Re: Heads up: new open redirecters and new spammer trick for urls
jeffc at surbl.org
Mon May 17 17:20:19 CEST 2004
On Monday, May 17, 2004, 4:10:51 PM, John Fawcett wrote:
> From: "jdow"
>> From: "John Hardin" <johnh at aproposretail.com>
>> > On Sun, 2004-05-16 at 01:46, John Fawcett wrote:
>> > > In order to obtain the 302 code the browser sees
>> > > 2 things are necessary:
>> > > 1. Add a / before the * (That is the correct format for
>> > > yahoo redirection)
>> > > 2. Change the hTtP:\\ to hTtP:// (The mixed case is not a problem)
>> > I think fixing all backslashes to forward slashes in the URL before
>> > processing by SURBL would deal with both cases.
>> > Are (unescaped or unencoded) backslashes even *valid* in URLs?
>> Um, who cares? If the email programs parse them the way the spammers
>> want then we need to catch them parsed the way the spammers want. Of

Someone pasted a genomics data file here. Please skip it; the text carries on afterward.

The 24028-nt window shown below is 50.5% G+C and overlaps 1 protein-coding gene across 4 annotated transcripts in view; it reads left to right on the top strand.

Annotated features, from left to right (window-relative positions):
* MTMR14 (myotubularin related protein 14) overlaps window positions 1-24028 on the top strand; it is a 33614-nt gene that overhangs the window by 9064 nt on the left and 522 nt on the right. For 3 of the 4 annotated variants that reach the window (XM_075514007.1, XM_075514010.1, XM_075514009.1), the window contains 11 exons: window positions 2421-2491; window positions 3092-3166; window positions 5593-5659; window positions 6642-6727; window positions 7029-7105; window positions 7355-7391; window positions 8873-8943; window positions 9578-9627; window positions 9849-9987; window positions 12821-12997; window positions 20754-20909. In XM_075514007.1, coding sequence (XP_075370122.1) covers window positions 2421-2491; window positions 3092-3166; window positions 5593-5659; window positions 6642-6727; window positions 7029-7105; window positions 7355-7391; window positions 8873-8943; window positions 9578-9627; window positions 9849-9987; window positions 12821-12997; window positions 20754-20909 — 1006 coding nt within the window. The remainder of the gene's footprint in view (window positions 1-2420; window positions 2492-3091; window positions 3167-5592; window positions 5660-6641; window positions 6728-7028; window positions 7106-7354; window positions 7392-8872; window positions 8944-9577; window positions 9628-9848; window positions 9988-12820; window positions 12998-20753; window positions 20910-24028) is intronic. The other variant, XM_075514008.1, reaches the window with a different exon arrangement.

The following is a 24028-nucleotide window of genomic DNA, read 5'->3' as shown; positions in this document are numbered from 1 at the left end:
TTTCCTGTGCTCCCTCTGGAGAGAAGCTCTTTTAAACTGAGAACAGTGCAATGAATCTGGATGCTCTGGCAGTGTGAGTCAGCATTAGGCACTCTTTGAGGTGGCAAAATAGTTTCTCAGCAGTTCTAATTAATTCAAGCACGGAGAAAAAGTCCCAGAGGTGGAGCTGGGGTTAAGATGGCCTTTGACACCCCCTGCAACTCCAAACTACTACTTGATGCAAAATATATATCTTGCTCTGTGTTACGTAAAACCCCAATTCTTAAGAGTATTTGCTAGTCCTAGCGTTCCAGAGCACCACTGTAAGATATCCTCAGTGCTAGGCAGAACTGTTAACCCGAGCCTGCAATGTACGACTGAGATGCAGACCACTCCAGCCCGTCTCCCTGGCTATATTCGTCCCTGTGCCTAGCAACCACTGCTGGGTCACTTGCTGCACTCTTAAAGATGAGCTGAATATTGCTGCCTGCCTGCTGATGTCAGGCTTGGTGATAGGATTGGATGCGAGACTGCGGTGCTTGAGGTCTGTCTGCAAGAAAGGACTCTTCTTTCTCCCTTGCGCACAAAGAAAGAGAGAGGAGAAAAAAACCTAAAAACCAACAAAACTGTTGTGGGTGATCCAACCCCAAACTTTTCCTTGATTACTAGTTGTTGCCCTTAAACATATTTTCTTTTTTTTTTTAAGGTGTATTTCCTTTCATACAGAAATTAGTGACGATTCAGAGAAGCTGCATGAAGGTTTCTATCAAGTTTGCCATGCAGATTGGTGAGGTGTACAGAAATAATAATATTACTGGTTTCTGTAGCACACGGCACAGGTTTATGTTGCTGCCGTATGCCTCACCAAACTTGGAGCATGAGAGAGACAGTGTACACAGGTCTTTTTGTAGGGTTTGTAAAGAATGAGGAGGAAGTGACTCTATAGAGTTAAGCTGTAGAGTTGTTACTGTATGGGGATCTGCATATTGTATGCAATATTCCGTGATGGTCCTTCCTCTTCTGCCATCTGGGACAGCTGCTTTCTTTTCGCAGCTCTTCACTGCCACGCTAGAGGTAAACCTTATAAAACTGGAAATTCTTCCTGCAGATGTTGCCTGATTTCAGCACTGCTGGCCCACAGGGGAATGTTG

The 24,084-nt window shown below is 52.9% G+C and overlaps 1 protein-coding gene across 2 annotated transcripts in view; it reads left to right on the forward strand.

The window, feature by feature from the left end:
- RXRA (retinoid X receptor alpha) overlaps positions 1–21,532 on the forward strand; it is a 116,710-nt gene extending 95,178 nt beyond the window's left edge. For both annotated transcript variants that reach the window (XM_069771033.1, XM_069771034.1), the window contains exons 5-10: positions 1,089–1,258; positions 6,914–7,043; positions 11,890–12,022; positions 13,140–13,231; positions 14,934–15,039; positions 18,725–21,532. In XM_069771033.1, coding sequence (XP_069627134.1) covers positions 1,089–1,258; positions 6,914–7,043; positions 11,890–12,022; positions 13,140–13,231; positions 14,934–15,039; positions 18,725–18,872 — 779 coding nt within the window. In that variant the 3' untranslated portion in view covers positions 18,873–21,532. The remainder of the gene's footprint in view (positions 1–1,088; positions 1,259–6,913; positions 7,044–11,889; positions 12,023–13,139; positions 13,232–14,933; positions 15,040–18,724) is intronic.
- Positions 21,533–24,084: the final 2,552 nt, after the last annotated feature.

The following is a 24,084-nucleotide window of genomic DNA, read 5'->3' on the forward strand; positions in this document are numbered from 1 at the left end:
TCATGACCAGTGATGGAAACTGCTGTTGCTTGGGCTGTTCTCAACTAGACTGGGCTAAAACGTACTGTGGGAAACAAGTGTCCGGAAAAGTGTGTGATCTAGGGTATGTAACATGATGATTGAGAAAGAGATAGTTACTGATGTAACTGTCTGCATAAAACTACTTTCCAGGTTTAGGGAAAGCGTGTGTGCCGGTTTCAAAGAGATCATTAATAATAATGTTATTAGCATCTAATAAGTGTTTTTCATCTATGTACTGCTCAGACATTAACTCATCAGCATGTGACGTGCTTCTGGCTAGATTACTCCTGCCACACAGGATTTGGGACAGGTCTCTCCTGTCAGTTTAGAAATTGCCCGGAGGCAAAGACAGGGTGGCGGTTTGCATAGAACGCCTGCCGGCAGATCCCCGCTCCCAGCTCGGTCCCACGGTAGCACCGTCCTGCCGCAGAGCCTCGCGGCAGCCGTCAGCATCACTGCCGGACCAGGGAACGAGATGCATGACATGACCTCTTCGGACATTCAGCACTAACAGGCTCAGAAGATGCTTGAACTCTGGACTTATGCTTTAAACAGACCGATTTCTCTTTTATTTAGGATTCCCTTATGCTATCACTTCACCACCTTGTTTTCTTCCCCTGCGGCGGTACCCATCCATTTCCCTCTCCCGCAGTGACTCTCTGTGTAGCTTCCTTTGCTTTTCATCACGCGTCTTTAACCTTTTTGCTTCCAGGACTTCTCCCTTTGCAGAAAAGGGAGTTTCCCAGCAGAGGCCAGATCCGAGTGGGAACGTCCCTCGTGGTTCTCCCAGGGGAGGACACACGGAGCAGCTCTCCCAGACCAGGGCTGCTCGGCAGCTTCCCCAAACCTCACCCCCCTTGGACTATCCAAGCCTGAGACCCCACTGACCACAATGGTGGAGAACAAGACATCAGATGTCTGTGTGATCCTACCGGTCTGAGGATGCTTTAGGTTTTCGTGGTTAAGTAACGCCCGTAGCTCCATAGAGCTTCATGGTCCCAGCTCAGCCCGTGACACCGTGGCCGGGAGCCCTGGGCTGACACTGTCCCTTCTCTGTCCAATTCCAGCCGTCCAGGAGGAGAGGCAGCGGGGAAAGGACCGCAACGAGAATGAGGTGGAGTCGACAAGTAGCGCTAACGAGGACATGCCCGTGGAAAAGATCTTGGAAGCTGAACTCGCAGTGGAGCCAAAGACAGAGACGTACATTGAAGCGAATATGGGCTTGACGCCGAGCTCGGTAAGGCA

>> course we COULD simply dump emails containing illegitimate back slashes
>> if nothing Microsoftish produces legitimate emails with backslashes.
>> I do not want to bet on that.
> In this case there is an additional consideration: SpamCopURI has logic to
> get the spammer domain out of a redirection url, by actually doing an http
> retrieval and reading the 302 response header.
> This retrieval fails if done on the url as written by the spammer.
> So the options are:
> - use unescaped \ as a spam indicator
> - mimic the broken browsers/email clients which are apparently rewriting
> malformed urls by mapping \ to /, thus allowing SpamCopURI to
> successfully retrieve the spammer domain for testing against surbl.
I would vote for the latter: map \ to /
(Although treating \ used as a separator as a --clue
indicator could also be useful, likewise using / for command
line flags. ;-)
mailto:jeffc at surbl.org
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